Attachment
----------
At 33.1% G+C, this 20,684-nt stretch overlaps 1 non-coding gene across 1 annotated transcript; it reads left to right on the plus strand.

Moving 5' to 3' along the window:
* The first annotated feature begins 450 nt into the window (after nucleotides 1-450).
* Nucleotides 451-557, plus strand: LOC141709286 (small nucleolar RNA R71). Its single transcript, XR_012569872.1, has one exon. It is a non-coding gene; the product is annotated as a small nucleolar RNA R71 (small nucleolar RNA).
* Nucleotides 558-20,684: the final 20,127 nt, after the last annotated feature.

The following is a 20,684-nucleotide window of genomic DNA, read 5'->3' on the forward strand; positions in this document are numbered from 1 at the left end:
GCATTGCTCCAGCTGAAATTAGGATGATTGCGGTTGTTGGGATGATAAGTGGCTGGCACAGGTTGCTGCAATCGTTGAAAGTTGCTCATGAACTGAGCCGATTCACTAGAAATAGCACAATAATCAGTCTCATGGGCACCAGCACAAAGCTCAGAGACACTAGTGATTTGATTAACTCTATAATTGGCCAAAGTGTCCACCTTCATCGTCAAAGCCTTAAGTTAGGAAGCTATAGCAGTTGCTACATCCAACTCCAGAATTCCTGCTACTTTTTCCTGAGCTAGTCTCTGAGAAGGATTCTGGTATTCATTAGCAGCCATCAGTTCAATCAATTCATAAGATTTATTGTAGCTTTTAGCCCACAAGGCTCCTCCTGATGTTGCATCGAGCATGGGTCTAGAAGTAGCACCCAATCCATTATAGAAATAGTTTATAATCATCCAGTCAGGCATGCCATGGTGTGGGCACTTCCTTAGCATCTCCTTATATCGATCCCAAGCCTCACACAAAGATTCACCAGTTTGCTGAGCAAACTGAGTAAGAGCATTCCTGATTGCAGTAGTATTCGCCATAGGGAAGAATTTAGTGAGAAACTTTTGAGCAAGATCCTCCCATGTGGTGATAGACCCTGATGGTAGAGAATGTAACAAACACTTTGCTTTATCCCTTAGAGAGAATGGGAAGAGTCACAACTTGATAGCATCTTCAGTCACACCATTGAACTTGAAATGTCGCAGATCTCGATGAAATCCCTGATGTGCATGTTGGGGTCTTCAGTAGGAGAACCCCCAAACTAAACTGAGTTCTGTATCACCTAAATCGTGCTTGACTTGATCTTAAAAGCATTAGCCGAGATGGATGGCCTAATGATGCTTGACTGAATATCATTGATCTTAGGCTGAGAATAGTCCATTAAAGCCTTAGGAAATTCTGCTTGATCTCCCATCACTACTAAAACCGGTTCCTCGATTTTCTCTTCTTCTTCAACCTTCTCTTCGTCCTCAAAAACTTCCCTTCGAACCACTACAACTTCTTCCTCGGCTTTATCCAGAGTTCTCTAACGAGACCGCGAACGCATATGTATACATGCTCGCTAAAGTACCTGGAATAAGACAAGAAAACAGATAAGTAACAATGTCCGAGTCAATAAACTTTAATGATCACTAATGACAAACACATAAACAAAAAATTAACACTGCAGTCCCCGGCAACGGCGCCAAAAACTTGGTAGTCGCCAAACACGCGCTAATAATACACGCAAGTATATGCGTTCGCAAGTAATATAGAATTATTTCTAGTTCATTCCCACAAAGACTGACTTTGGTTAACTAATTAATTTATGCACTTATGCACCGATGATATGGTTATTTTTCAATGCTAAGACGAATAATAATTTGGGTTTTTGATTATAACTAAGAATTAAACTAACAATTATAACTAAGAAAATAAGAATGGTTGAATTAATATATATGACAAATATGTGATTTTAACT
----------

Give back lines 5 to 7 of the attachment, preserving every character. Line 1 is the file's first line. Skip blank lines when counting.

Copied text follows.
* Nucleotides 558-20,684: the final 20,127 nt, after the last annotated feature.

The following is a 20,684-nucleotide window of genomic DNA, read 5'->3' on the forward strand; positions in this document are numbered from 1 at the left end:
GCATTGCTCCAGCTGAAATTAGGATGATTGCGGTTGTTGGGATGATAAGTGGCTGGCACAGGTTGCTGCAATCGTTGAAAGTTGCTCATGAACTGAGCCGATTCACTAGAAATAGCACAATAATCAGTCTCATGGGCACCAGCACAAAGCTCAGAGACACTAGTGATTTGATTAACTCTATAATTGGCCAAAGTGTCCACCTTCATCGTCAAAGCCTTAAGTTAGGAAGCTATAGCAGTTGCTACATCCAACTCCAGAATTCCTGCTACTTTTTCCTGAGCTAGTCTCTGAGAAGGATTCTGGTATTCATTAGCAGCCATCAGTTCAATCAATTCATAAGATTTATTGTAGCTTTTAGCCCACAAGGCTCCTCCTGATGTTGCATCGAGCATGGGTCTAGAAGTAGCACCCAATCCATTATAGAAATAGTTTATAATCATCCAGTCAGGCATGCCATGGTGTGGGCACTTCCTTAGCATCTCCTTATATCGATCCCAAGCCTCACACAAAGATTCACCAGTTTGCTGAGCAAACTGAGTAAGAGCATTCCTGATTGCAGTAGTATTCGCCATAGGGAAGAATTTAGTGAGAAACTTTTGAGCAAGATCCTCCCATGTGGTGATAGACCCTGATGGTAGAGAATGTAACAAACACTTTGCTTTATCCCTTAGAGAGAATGGGAAGAGTCACAACTTGATAGCATCTTCAGTCACACCATTGAACTTGAAATGTCGCAGATCTCGATGAAATCCCTGATGTGCATGTTGGGGTCTTCAGTAGGAGAACCCCCAAACTAAACTGAGTTCTGTATCACCTAAATCGTGCTTGACTTGATCTTAAAAGCATTAGCCGAGATGGATGGCCTAATGATGCTTGACTGAATATCATTGATCTTAGGCTGAGAATAGTCCATTAAAGCCTTAGGAAATTCTGCTTGATCTCCCATCACTACTAAAACCGGTTCCTCGATTTTCTCTTCTTCTTCAACCTTCTCTTCGTCCTCAAAAACTTCCCTTCGAACCACTACAACTTCTTCCTCGGCTTTATCCAGAGTTCTCTAACGAGACCGCGAACGCATATGTATACATGCTCGCTAAAGTACCTGGAATAAGACAAGAAAACAGATAAGTAACAATGTCCGAGTCAATAAACTTTAATGATCACTAATGACAAACACATAAACAAAAAATTAACACTGCAGTCCCCGGCAACGGCGCCAAAAACTTGGTAGTCGCCAAACACGCGCTAATAATACACGCAAGTATATGCGTTCGCAAGTAATATAGAATTATTTCTAGTTCATTCCCACAAAGACTGACTTTGGTTAACTAATTAATTTATGCACTTATGCACCGATGATATGGTTATTTTTCAATGCTAAGACGAATAATAATTTGGGTTTTTGATTATAACTAAGAATTAAACTAACAATTATAACTAAGAAAATAAGAATGGTTGAATTAATATATATGACAAATATGTGATTTTAACT